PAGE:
Sure, yeah. We’re in a transition phase. There is growth and development is moving in the right direction, but some of the basic infrastructure needs to be put in place. The traffic is a classic example. It takes so long to get from point A to point B here because of congestion. And those become negatives for [the travel and hospitality company] Aegis to try to sell to groups.

So all of these constraints seem to be long-term issues. To overcome them will take years, and so would you say that during the next five years we can’t expect to see radical change in terms of hospitality offering in Ho Chi Minh City?

That’s really quite true, and I think it’s probably linked to the mass transit system. Once the government has got the underground train system in place, it may help. And it will start to add value to some of the corporate businesses coming in. Information technology companies and some of the big pharmaceutical companies who are probably desperate to move out of China because of the rising costs, but not necessarily convinced that Vietnam offers them the right opportunities. So five years, yes.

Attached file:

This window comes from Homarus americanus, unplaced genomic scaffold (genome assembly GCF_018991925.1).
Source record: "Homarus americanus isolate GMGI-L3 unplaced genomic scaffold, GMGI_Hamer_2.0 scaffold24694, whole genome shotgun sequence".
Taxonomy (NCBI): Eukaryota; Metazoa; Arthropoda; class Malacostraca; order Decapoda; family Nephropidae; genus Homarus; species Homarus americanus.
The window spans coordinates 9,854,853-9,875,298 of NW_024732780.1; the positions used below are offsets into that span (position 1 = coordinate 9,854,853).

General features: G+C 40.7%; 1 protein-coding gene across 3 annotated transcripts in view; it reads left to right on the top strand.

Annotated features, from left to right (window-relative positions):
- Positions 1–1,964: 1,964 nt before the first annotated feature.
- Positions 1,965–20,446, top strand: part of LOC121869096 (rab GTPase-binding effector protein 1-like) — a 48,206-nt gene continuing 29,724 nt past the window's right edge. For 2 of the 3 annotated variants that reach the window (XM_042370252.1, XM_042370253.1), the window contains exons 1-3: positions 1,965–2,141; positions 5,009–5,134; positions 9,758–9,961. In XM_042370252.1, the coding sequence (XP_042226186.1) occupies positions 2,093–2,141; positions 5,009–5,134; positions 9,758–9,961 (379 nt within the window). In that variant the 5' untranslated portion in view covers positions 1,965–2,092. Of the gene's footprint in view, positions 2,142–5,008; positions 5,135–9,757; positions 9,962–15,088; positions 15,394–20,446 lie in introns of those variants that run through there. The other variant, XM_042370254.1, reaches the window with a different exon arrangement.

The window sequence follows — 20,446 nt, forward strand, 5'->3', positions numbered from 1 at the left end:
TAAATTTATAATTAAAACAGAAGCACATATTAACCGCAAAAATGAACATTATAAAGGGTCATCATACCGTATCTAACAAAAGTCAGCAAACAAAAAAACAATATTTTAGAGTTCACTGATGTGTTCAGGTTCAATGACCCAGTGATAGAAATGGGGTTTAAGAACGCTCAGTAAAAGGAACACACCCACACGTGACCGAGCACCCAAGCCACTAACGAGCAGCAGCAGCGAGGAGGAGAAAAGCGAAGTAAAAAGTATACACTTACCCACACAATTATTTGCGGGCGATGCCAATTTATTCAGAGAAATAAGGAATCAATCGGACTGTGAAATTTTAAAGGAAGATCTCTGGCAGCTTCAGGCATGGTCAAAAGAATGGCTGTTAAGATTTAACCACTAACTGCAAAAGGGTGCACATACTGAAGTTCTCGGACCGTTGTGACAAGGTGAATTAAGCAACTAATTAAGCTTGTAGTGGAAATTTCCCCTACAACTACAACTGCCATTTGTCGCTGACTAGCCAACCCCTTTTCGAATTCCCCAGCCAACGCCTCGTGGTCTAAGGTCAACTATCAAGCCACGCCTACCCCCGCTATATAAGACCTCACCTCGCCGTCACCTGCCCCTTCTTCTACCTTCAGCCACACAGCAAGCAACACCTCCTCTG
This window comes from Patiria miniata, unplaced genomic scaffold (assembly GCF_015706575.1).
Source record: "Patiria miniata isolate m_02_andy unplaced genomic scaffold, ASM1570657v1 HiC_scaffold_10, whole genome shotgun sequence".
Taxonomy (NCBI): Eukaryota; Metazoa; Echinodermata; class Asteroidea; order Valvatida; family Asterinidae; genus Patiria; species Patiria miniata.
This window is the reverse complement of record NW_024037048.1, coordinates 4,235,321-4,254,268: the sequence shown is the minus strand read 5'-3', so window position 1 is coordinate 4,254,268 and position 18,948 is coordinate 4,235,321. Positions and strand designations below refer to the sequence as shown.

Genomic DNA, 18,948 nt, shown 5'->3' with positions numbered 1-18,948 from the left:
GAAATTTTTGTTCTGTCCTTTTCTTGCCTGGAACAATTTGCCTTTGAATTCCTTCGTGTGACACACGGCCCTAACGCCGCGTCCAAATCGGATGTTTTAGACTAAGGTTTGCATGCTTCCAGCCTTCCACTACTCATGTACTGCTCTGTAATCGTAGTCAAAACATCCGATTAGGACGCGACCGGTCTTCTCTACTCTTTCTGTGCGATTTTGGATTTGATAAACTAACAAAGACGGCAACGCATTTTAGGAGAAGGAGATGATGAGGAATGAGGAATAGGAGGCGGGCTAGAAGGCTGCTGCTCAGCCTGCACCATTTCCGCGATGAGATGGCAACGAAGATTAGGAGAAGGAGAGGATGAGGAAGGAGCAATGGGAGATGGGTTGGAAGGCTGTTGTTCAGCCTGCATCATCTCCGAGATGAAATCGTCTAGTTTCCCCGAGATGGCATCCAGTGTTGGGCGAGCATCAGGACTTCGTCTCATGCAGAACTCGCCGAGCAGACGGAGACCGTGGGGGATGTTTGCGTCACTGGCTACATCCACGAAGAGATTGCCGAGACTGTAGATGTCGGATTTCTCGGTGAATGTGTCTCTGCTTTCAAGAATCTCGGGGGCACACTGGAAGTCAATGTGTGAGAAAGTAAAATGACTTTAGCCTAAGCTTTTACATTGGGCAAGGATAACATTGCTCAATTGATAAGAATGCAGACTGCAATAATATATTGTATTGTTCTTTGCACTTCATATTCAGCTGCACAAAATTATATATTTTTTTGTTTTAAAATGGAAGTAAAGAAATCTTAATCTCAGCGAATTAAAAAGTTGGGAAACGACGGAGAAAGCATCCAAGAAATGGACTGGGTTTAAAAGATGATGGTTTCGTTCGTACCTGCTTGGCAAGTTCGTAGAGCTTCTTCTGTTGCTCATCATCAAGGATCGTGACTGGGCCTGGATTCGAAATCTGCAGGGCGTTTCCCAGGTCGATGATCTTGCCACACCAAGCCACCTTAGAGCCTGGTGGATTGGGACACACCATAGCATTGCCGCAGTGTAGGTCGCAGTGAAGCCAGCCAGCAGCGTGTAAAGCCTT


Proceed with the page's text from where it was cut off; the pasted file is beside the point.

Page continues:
ibis Saigon Airport: The First Choice for Business Travellers

By: Keely Burkey

Most people think of airport hotels as having grungy carpets, questionable sheets and a nondescript continental breakfast. But when I got to the newly opened ibis Airport Saigon, I could immediately tell that it was different.

Ambience

Checking in was a good experience. The lobby was well-designed, with plenty of natural light, a staircase leading up to the second floor and a Starbucks coffee shop firmly planted in the opposite corner.

Ibis lobby

The woman at the check-in desk was pleasant and professional, and told me a few key facts about the hotel. This branch opened in December 2016, making it one of the newest hotels in Saigon; a shuttle to and from the airport can be scheduled in advance, although Tan Son Nhat Airport is a mere six-minute walk from ibis’ front doors; and all ibis hotels offer what they call the 15-minute guarantee: ever since the first ibis opened in Bordeaux in 1974, every hotel ensures that if a customer has any sort of problem that’s not solved within 15 minutes, they get one more night free of charge.

Would I be able to wrangle a free night? I would soon find out.

Room with a View